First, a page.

Sacred, religious and holy structures often evolved over centuries and were the largest buildings in the world, prior to the modern skyscraper. While the various styles employed in sacred architecture sometimes reflected trends in other structures, these styles also remained unique from the contemporary architecture used in other structures. With the rise of Abrahamic monotheisms (particularly Christianity and Islam), religious buildings increasingly became centres of worship, prayer and meditation.

The Western scholarly discipline of the history of architecture itself closely follows the history of religious architecture from ancient times until the Baroque period, at least. Sacred geometry, iconography and the use of sophisticated semiotics such as signs, symbols and religious motifs are endemic to sacred architecture.


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Balkans

The Balkan Peninsula, popularly referred to as the Balkans, is a geographical and cultural region of Southeast Europe. The region has its name from the Balkan Mountains that stretch from the east of Bulgaria to the very east of Serbia.

The region is predominantly inhabited by Bulgarians, Bunjevci, Croats, Bosniaks, Gorani, Macedonians, Montenegrins, Serbs, Slovenes, Romanians, Aromanians, Greeks, Albanians, Turks and other ethnic groups which present minorities in certain countries like the Romani and Ashkali. The largest religion on the Balkans is Orthodox Christianity, followed by Catholic Christianity and Islam.

The total area of the Balkans is 257,400 square miles (666,700 square km) and the population is 59,297,000 (est. 2002). The Balkans meet the Adriatic Sea on the northwest, Ionian Sea on the southwest, the Mediterranean and Aegean Sea on the south and southeast, and the Black Sea on the east and northeast. The highest point of the Balkans is mount Musala 2,925 metres (9,596 ft) on the Rila mountain range in Bulgaria.


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Greece

Greece (Greek: Ελλάδα, Elláda, pronounced [eˈlaða] ( )), officially the Hellenic Republic (Ελληνική Δημοκρατία [eliniˈci ðimokraˈti.a] Ellīnikī́ Dīmokratía) and known since ancient times as Hellas (Greek: Ἑλλάς), is a country in Southern Europe. According to the 2011 census, Greece's population is around 11 million. Athens is the nation's capital and largest city.

Greece is strategically located at the crossroads of Europe, Western Asia, and Africa, and shares land borders with Albania to the northwest, the Republic of Macedonia and Bulgaria to the north and Turkey to the northeast. The country consists of nine geographic regions: Macedonia, Central Greece, the Peloponnese, Thessaly, Epirus, the Aegean Islands (including the Dodecanese and Cyclades), Thrace, Crete, and the Ionian Islands. The Aegean Sea lies to the east of the mainland, the Ionian Sea to the west, and the Mediterranean Sea to the south. Greece has the longest coastline on the Mediterranean Basin and the 11th longest coastline in the world at 13,676 km (8,498 mi) in length, featuring a vast number of islands (approximately 1,400, of which 227 are inhabited). Eighty percent of Greece consists of mountains, of which Mount Olympus is the highest, at 2,917 m (9,570 ft).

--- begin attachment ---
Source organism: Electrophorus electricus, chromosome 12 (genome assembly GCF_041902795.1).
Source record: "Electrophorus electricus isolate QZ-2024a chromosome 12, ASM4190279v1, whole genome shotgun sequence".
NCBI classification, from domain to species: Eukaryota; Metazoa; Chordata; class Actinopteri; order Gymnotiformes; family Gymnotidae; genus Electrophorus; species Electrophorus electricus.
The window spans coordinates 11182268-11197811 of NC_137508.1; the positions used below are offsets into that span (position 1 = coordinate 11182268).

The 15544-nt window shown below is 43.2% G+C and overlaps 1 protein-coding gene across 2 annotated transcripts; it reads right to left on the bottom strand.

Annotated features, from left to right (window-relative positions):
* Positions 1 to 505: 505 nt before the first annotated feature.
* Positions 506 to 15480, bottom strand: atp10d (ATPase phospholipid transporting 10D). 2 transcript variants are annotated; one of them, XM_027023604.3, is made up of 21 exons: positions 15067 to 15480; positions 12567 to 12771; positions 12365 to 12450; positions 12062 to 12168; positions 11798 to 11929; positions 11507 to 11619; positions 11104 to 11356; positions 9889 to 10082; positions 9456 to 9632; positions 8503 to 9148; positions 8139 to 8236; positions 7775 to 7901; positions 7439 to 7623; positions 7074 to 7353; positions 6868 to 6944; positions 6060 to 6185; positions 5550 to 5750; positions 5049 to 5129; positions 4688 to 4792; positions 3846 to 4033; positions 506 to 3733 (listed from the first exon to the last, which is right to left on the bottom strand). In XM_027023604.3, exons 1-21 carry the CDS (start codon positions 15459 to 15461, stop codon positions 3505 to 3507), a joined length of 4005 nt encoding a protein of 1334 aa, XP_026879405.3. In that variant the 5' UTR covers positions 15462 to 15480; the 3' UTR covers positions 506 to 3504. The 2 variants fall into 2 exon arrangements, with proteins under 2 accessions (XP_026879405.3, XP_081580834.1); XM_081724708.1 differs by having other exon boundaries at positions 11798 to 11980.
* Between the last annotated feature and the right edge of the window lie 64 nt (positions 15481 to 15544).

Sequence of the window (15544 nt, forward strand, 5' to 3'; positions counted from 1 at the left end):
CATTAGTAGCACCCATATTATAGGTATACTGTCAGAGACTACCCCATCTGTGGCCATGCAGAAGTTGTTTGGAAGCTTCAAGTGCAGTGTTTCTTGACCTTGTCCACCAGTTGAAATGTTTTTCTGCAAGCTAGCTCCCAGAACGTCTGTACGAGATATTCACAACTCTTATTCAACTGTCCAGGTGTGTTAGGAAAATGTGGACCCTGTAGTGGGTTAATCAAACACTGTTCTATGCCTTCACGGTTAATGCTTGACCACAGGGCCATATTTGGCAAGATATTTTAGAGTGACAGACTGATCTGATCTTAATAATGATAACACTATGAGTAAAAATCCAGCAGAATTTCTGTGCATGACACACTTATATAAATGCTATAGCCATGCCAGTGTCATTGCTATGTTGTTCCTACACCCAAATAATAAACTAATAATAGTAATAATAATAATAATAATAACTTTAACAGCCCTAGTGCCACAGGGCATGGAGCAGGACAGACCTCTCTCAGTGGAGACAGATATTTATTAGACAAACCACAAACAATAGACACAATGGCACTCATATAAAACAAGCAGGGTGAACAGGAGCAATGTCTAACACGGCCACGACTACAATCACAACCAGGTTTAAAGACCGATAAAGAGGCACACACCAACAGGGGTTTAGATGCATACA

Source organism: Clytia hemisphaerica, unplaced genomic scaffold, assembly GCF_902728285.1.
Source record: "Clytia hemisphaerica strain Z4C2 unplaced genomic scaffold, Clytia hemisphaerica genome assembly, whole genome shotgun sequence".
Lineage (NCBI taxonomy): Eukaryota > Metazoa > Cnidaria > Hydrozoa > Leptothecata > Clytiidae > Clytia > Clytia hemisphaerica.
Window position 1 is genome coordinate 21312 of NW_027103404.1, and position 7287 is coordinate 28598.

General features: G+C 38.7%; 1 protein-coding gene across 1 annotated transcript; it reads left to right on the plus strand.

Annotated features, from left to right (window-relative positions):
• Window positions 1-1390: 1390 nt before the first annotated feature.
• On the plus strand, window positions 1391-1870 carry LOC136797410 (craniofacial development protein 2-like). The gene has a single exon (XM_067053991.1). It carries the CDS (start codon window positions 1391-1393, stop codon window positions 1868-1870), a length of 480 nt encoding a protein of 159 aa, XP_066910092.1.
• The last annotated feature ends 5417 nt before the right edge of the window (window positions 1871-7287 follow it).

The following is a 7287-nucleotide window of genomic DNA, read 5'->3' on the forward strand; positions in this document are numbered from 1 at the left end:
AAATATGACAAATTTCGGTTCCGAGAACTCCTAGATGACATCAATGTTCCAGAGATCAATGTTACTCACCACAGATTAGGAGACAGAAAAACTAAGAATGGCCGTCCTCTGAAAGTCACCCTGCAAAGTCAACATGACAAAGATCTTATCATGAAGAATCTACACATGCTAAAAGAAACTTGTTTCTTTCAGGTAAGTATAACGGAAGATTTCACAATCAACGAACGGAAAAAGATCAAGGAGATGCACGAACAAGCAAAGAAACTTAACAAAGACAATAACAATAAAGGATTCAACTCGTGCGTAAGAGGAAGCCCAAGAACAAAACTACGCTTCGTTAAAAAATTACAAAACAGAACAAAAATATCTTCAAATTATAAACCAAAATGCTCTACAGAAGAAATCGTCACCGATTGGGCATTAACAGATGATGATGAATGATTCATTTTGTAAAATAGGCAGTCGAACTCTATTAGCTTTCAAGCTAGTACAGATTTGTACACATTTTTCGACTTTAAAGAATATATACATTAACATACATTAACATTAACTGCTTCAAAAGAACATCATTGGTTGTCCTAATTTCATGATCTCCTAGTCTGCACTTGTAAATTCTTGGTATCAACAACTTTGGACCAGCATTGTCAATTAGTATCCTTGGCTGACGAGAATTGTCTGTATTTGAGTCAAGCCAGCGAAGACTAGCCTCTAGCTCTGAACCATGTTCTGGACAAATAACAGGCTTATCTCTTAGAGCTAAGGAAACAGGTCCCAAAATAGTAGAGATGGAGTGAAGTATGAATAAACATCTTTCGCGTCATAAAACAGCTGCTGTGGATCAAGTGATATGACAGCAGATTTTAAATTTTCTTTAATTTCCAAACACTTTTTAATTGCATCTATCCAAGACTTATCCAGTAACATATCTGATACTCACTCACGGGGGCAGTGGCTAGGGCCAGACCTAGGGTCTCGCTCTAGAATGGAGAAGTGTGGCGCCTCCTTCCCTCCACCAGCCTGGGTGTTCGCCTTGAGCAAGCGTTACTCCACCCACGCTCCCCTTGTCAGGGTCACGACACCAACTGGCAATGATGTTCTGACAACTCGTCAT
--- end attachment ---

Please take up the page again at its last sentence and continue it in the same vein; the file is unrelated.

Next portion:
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Tourist attraction

A tourist attraction is a place of interest where tourists visit, typically for its inherent or exhibited natural or cultural value, historical significance, natural or built beauty, offering leisure, adventure, amusement and medical services for aging travelers.


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Church architecture

Church architecture refers to the architecture of buildings of Christian churches. It has evolved over the two thousand years of the Christian religion, partly by innovation and partly by imitating other architectural styles as well as responding to changing beliefs, practices and local traditions. From the birth of Christianity to the present, the most significant objects of transformation for Christian architecture and design were the great churches of Byzantium, the Romanesque abbey churches, Gothic cathedrals and Renaissance basilicas with its emphasis on harmony. These large, often ornate and architecturally prestigious buildings were dominant features of the towns and countryside in which they stood. But far more numerous were the parish churches scattered across the Christian world, the focus of Christian devotion in every town and village. While a few are counted as sublime works of architecture to equal the great cathedrals, the majority developed along simpler lines, showing great regional diversity and often demonstrating local vernacular technology and decoration.

Buildings were at first adapted from those originally intended for other purposes but, with the rise of distinctively ecclesiastical architecture, church buildings came to influence secular ones which have often imitated religious architecture. In the 20th century, the use of new materials, such as steel and concrete, has had an effect upon the design of churches. The history of church architecture divides itself into periods, and into countries or regions and by religious affiliation. The matter is complicated by the fact that buildings put up for one purpose may have been re-used for another, that new building techniques may permit changes in style and size, that changes in liturgical practice may result in the alteration of existing buildings and that a building built by one religious group may be used by a successor group with different purposes.